In photos: Amjad Sabri— The powerhouse performer

We bid goodbye to the famous qawwal who gave us Bhar De Joli, the Sabri brothers' legacy, and much more.
Updated 22 Jun, 2016 06:31pm

Nephew of the qawwal icon Maqbool Sabri, Amjad Sabri was brutally killed in Karachi on Wednesday.

Amjad Sabri during his childhood days, with his father Ghulam Farid. —Photo courtesy

The Sabri brothers performing in Karachi in 2007. The qawwal troupe was started by Maqbool Sabri and Ghulam Farid Sabri in the 50s. —Photo courtesy

By the 80s, the Sabri Brothers had received national accolades and recognition. Amjad Sabri, following in his family's footsteps, soon became a household name as well. —Photo courtesy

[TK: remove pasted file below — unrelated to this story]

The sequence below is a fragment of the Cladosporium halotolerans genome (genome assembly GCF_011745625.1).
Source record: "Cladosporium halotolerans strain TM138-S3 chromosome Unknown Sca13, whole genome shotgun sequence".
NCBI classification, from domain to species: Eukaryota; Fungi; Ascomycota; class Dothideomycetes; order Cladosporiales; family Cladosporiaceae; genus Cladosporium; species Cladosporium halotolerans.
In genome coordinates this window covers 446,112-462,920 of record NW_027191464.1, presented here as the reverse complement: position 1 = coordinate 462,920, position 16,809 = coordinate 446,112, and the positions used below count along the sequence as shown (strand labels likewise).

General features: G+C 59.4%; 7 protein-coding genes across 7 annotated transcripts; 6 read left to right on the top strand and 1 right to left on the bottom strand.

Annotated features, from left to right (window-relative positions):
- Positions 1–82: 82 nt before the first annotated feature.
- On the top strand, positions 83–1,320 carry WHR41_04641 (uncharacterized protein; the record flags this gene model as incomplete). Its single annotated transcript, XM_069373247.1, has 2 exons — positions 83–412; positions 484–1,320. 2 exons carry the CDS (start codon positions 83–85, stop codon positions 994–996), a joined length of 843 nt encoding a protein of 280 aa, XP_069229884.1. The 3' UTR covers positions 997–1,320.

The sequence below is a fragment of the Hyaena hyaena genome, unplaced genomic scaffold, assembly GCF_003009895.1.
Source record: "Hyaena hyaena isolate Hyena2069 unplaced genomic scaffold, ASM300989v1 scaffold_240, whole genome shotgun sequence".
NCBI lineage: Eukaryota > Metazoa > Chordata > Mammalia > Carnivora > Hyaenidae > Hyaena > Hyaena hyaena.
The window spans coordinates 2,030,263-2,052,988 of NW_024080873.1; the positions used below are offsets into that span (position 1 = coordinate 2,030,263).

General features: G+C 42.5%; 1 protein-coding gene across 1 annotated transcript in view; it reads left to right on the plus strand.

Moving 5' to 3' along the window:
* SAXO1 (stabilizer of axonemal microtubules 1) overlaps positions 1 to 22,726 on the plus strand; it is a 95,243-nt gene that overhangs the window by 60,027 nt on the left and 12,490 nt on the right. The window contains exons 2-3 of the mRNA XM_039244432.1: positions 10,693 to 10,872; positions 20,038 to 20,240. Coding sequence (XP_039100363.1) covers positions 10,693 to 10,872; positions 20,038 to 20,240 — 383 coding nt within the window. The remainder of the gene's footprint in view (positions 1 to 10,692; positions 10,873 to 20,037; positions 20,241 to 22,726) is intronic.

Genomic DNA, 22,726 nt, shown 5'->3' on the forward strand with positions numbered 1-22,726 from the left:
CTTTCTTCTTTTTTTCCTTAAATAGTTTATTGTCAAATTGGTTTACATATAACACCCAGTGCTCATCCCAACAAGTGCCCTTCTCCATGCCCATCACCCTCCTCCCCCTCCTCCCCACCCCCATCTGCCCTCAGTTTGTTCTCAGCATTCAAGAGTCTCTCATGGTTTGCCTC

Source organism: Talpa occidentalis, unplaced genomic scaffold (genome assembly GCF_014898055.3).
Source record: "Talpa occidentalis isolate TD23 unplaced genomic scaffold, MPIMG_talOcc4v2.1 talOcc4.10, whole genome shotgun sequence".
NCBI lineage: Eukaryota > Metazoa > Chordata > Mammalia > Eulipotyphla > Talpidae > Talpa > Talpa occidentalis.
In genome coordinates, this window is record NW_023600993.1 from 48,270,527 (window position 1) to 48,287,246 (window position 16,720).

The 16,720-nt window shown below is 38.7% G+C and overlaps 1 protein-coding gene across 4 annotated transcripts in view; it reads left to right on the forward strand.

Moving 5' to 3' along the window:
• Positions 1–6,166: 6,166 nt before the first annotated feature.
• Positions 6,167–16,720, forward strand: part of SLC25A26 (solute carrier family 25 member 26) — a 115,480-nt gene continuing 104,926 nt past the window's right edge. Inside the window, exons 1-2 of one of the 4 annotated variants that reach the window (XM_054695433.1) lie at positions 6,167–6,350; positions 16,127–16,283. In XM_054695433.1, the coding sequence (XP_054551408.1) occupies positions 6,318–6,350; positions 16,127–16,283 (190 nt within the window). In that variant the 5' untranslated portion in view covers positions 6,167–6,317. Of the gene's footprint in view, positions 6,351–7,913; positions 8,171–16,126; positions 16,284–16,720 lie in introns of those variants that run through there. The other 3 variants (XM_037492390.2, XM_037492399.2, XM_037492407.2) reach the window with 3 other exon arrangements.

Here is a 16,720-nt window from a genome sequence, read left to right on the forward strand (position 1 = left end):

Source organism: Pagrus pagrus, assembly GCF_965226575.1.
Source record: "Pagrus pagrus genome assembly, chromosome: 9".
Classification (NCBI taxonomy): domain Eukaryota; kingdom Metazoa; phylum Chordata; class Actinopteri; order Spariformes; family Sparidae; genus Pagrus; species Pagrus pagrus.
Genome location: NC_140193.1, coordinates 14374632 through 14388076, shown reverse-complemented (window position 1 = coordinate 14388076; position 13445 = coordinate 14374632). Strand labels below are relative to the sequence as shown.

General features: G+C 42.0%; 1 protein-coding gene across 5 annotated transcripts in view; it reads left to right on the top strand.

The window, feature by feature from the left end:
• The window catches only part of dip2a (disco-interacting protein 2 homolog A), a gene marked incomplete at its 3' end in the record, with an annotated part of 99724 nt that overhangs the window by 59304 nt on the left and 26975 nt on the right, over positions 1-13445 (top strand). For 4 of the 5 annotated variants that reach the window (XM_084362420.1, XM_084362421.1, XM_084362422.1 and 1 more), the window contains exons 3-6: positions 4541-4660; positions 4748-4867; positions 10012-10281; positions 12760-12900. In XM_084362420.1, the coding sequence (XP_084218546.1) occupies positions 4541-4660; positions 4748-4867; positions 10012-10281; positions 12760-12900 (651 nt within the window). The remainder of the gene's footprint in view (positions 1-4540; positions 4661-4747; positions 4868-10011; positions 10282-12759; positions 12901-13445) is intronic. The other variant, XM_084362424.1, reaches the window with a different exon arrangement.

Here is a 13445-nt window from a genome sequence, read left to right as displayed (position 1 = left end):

The 45-year-old qawwal was known particularly for his energy and spiritual fervour during his performances. —Photo courtesy YouTube

He was regarded highly by qawwali enthusiasts world over. His predecessors were the first qawwals to perform in the West, at New York’s Carnegie Hall. Here, Amjad Sabri is seen performing in Karachi. —Photo by Shahzaib Arif Shaikh

The Sabri Brothers have played an important role in the mainstreaming of qawwali. This photo shows them performing at Pakistan Idol. —Photo courtesy Geo Entertainment

Amjad Sabri's fanbase comprises of seasoned listeners and the youth alike. He frequently performed at colleges and universities. —Photo by Shahzaib Arif Shaikh

Amjad Sabri frequently performed around the globe, he performed at the Arab World Institute in Paris in January 2012 —Photo by Jahanzeb Hussain

Perhaps his most noted qawwalis are Bhar De Joli and Nami Danam Che Manzil Bood. —Photo by Shan Chandani